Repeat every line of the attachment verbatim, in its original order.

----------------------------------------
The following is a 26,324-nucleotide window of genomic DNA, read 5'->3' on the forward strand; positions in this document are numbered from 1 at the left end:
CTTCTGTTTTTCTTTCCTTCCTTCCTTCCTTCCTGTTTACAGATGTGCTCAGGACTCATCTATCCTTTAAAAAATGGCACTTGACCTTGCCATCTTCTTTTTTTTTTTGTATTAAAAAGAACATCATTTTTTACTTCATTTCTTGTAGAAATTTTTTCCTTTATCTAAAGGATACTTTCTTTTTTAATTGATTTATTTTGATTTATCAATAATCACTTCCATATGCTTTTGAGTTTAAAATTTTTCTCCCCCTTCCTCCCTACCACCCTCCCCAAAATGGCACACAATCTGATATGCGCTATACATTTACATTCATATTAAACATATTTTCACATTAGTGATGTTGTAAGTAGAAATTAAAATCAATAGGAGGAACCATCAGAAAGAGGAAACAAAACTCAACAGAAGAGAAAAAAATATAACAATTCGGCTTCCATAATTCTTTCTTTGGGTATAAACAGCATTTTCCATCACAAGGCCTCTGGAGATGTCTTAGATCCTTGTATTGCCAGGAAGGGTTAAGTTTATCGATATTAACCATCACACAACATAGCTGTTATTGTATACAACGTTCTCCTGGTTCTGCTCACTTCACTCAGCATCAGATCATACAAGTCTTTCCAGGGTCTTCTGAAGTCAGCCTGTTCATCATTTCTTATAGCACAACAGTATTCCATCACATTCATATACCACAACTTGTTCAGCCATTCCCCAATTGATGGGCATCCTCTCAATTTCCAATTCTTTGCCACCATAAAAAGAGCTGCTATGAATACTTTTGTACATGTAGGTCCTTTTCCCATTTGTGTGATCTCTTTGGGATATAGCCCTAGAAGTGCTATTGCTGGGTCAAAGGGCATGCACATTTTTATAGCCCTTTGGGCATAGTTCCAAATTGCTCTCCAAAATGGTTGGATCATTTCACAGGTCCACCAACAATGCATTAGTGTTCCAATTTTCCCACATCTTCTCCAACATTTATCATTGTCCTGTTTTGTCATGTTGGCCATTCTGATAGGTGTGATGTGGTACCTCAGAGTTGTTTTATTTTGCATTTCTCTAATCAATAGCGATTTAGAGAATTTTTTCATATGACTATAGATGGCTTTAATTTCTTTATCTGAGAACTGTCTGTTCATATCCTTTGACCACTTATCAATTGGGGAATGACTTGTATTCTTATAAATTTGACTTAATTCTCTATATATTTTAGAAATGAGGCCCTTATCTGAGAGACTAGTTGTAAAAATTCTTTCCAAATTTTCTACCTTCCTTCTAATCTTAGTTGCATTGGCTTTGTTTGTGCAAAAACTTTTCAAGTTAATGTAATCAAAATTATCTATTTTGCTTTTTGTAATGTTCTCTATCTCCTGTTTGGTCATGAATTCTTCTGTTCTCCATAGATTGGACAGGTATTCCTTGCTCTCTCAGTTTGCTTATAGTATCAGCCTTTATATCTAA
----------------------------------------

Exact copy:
The following is a 26,324-nucleotide window of genomic DNA, read 5'->3' on the forward strand; positions in this document are numbered from 1 at the left end:
CTTCTGTTTTTCTTTCCTTCCTTCCTTCCTTCCTGTTTACAGATGTGCTCAGGACTCATCTATCCTTTAAAAAATGGCACTTGACCTTGCCATCTTCTTTTTTTTTTTGTATTAAAAAGAACATCATTTTTTACTTCATTTCTTGTAGAAATTTTTTCCTTTATCTAAAGGATACTTTCTTTTTTAATTGATTTATTTTGATTTATCAATAATCACTTCCATATGCTTTTGAGTTTAAAATTTTTCTCCCCCTTCCTCCCTACCACCCTCCCCAAAATGGCACACAATCTGATATGCGCTATACATTTACATTCATATTAAACATATTTTCACATTAGTGATGTTGTAAGTAGAAATTAAAATCAATAGGAGGAACCATCAGAAAGAGGAAACAAAACTCAACAGAAGAGAAAAAAATATAACAATTCGGCTTCCATAATTCTTTCTTTGGGTATAAACAGCATTTTCCATCACAAGGCCTCTGGAGATGTCTTAGATCCTTGTATTGCCAGGAAGGGTTAAGTTTATCGATATTAACCATCACACAACATAGCTGTTATTGTATACAACGTTCTCCTGGTTCTGCTCACTTCACTCAGCATCAGATCATACAAGTCTTTCCAGGGTCTTCTGAAGTCAGCCTGTTCATCATTTCTTATAGCACAACAGTATTCCATCACATTCATATACCACAACTTGTTCAGCCATTCCCCAATTGATGGGCATCCTCTCAATTTCCAATTCTTTGCCACCATAAAAAGAGCTGCTATGAATACTTTTGTACATGTAGGTCCTTTTCCCATTTGTGTGATCTCTTTGGGATATAGCCCTAGAAGTGCTATTGCTGGGTCAAAGGGCATGCACATTTTTATAGCCCTTTGGGCATAGTTCCAAATTGCTCTCCAAAATGGTTGGATCATTTCACAGGTCCACCAACAATGCATTAGTGTTCCAATTTTCCCACATCTTCTCCAACATTTATCATTGTCCTGTTTTGTCATGTTGGCCATTCTGATAGGTGTGATGTGGTACCTCAGAGTTGTTTTATTTTGCATTTCTCTAATCAATAGCGATTTAGAGAATTTTTTCATATGACTATAGATGGCTTTAATTTCTTTATCTGAGAACTGTCTGTTCATATCCTTTGACCACTTATCAATTGGGGAATGACTTGTATTCTTATAAATTTGACTTAATTCTCTATATATTTTAGAAATGAGGCCCTTATCTGAGAGACTAGTTGTAAAAATTCTTTCCAAATTTTCTACCTTCCTTCTAATCTTAGTTGCATTGGCTTTGTTTGTGCAAAAACTTTTCAAGTTAATGTAATCAAAATTATCTATTTTGCTTTTTGTAATGTTCTCTATCTCCTGTTTGGTCATGAATTCTTCTGTTCTCCATAGATTGGACAGGTATTCCTTGCTCTCTCAGTTTGCTTATAGTATCAGCCTTTATATCTAA